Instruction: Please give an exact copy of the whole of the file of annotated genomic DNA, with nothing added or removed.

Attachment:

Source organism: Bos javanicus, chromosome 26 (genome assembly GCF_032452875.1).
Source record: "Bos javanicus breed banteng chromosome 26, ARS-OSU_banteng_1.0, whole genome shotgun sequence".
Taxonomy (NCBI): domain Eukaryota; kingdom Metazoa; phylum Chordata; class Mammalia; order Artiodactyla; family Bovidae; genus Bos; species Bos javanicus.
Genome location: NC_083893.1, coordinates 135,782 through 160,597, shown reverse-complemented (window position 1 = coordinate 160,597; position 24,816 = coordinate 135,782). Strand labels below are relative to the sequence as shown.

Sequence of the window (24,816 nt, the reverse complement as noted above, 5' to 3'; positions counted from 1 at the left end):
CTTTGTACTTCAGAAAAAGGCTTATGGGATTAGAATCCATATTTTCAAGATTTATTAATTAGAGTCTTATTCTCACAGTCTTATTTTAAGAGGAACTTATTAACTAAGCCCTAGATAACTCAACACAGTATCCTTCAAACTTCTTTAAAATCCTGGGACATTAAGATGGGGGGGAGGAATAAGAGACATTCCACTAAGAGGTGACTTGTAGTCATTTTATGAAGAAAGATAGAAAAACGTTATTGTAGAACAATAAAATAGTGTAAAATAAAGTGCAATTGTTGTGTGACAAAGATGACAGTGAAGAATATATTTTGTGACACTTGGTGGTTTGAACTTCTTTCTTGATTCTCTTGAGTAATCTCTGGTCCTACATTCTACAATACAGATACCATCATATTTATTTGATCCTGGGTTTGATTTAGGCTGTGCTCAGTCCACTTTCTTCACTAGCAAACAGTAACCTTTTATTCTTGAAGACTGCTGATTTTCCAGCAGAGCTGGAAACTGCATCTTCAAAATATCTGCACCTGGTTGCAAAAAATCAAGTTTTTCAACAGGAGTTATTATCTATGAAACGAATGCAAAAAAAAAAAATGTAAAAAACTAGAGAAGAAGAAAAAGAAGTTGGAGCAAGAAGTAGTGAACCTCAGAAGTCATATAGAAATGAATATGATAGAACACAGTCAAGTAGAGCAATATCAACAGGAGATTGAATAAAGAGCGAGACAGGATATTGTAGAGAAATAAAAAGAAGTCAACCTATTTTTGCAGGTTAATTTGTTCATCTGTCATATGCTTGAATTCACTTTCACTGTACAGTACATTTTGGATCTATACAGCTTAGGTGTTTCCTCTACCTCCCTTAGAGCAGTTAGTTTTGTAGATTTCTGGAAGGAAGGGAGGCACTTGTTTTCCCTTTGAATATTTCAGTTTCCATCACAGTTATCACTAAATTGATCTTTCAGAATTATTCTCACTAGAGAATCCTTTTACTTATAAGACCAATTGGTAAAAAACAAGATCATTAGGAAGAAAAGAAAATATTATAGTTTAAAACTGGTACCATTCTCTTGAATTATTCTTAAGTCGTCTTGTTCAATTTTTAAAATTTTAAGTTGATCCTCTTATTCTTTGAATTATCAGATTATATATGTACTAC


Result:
Source organism: Bos javanicus, chromosome 26 (genome assembly GCF_032452875.1).
Source record: "Bos javanicus breed banteng chromosome 26, ARS-OSU_banteng_1.0, whole genome shotgun sequence".
Taxonomy (NCBI): domain Eukaryota; kingdom Metazoa; phylum Chordata; class Mammalia; order Artiodactyla; family Bovidae; genus Bos; species Bos javanicus.
Genome location: NC_083893.1, coordinates 135,782 through 160,597, shown reverse-complemented (window position 1 = coordinate 160,597; position 24,816 = coordinate 135,782). Strand labels below are relative to the sequence as shown.

Sequence of the window (24,816 nt, the reverse complement as noted above, 5' to 3'; positions counted from 1 at the left end):
CTTTGTACTTCAGAAAAAGGCTTATGGGATTAGAATCCATATTTTCAAGATTTATTAATTAGAGTCTTATTCTCACAGTCTTATTTTAAGAGGAACTTATTAACTAAGCCCTAGATAACTCAACACAGTATCCTTCAAACTTCTTTAAAATCCTGGGACATTAAGATGGGGGGGAGGAATAAGAGACATTCCACTAAGAGGTGACTTGTAGTCATTTTATGAAGAAAGATAGAAAAACGTTATTGTAGAACAATAAAATAGTGTAAAATAAAGTGCAATTGTTGTGTGACAAAGATGACAGTGAAGAATATATTTTGTGACACTTGGTGGTTTGAACTTCTTTCTTGATTCTCTTGAGTAATCTCTGGTCCTACATTCTACAATACAGATACCATCATATTTATTTGATCCTGGGTTTGATTTAGGCTGTGCTCAGTCCACTTTCTTCACTAGCAAACAGTAACCTTTTATTCTTGAAGACTGCTGATTTTCCAGCAGAGCTGGAAACTGCATCTTCAAAATATCTGCACCTGGTTGCAAAAAATCAAGTTTTTCAACAGGAGTTATTATCTATGAAACGAATGCAAAAAAAAAAAATGTAAAAAACTAGAGAAGAAGAAAAAGAAGTTGGAGCAAGAAGTAGTGAACCTCAGAAGTCATATAGAAATGAATATGATAGAACACAGTCAAGTAGAGCAATATCAACAGGAGATTGAATAAAGAGCGAGACAGGATATTGTAGAGAAATAAAAAGAAGTCAACCTATTTTTGCAGGTTAATTTGTTCATCTGTCATATGCTTGAATTCACTTTCACTGTACAGTACATTTTGGATCTATACAGCTTAGGTGTTTCCTCTACCTCCCTTAGAGCAGTTAGTTTTGTAGATTTCTGGAAGGAAGGGAGGCACTTGTTTTCCCTTTGAATATTTCAGTTTCCATCACAGTTATCACTAAATTGATCTTTCAGAATTATTCTCACTAGAGAATCCTTTTACTTATAAGACCAATTGGTAAAAAACAAGATCATTAGGAAGAAAAGAAAATATTATAGTTTAAAACTGGTACCATTCTCTTGAATTATTCTTAAGTCGTCTTGTTCAATTTTTAAAATTTTAAGTTGATCCTCTTATTCTTTGAATTATCAGATTATATATGTACTAC